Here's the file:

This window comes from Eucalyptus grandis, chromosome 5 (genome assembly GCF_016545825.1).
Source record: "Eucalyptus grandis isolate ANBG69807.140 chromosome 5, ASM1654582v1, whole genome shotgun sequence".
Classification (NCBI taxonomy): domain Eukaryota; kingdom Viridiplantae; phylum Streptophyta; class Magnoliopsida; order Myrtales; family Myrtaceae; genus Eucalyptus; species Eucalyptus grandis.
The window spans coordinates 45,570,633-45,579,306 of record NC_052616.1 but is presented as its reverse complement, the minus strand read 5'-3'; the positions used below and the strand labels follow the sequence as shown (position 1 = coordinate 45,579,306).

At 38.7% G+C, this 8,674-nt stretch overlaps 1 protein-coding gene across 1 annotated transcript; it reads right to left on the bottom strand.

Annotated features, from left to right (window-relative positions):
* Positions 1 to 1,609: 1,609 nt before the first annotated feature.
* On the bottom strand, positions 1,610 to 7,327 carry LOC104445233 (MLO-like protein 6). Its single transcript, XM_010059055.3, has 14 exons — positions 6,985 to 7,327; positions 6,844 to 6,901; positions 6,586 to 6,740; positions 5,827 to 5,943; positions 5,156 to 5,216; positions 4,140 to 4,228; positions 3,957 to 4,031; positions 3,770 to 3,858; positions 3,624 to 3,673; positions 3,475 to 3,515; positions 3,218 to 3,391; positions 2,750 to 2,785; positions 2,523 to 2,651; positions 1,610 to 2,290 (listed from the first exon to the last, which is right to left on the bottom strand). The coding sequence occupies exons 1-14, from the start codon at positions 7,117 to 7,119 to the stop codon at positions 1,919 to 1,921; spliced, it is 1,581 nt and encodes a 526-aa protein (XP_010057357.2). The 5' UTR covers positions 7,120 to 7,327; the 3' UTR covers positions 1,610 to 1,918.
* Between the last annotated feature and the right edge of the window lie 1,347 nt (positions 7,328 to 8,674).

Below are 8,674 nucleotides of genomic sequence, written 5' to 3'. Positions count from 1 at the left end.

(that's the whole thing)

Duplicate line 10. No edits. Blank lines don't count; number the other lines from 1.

Below are 8,674 nucleotides of genomic sequence, written 5' to 3'. Positions count from 1 at the left end.